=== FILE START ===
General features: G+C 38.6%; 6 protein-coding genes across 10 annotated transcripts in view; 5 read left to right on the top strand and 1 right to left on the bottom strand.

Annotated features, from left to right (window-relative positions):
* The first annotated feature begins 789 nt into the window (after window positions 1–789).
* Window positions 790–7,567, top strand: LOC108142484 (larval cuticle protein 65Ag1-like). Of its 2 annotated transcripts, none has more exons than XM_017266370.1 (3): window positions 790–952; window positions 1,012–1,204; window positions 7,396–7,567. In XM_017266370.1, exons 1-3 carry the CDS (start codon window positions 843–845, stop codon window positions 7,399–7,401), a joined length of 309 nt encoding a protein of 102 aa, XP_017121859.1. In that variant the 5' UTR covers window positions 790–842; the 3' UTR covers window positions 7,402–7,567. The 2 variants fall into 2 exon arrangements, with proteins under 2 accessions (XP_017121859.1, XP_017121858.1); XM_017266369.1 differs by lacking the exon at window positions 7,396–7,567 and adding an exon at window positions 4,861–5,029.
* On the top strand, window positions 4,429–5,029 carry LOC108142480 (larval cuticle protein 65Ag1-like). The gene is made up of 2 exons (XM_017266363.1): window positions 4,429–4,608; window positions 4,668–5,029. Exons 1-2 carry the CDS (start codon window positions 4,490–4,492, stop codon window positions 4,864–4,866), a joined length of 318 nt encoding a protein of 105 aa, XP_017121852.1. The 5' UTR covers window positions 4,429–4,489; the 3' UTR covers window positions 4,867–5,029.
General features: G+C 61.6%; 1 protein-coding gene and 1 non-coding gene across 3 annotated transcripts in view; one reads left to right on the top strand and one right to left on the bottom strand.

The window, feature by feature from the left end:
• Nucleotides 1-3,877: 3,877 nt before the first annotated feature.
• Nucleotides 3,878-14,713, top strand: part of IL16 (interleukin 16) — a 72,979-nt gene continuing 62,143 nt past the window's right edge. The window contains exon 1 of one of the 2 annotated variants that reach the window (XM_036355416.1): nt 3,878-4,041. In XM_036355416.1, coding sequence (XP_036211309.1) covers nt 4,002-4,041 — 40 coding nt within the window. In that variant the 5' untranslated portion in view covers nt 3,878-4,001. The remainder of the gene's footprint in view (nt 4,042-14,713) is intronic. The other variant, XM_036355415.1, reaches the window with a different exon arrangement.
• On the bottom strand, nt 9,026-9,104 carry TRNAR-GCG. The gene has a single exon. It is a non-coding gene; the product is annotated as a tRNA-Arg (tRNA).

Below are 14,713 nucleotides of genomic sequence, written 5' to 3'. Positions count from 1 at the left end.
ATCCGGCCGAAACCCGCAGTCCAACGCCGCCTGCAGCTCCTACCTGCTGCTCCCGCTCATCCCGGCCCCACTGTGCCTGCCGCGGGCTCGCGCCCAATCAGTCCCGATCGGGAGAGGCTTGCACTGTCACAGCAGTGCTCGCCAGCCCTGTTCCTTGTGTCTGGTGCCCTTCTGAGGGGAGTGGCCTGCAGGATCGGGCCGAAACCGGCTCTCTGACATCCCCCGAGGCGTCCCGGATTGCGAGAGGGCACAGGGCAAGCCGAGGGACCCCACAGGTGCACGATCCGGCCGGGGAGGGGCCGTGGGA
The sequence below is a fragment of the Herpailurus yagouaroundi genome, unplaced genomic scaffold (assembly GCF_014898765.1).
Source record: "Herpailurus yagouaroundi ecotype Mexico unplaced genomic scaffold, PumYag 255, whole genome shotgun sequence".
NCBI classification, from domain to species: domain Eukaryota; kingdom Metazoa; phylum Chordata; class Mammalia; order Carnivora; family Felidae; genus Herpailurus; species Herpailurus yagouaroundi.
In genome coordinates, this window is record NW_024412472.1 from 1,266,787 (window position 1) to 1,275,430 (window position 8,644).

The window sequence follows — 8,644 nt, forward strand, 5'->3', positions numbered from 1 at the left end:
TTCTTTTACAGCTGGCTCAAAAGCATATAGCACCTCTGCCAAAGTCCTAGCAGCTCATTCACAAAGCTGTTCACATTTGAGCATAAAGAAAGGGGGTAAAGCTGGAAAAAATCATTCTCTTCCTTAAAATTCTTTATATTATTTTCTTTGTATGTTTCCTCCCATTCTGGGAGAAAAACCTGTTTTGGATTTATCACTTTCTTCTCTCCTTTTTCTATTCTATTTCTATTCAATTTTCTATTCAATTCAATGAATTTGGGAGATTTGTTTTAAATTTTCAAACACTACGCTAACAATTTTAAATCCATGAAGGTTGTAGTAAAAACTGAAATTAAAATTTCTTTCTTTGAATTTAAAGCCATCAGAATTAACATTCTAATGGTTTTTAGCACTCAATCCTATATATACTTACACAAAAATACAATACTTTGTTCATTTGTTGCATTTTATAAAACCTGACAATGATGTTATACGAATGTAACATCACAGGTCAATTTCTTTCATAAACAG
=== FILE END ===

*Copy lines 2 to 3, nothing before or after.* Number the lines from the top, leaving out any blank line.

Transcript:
Annotated features, from left to right (window-relative positions):
* The first annotated feature begins 789 nt into the window (after window positions 1–789).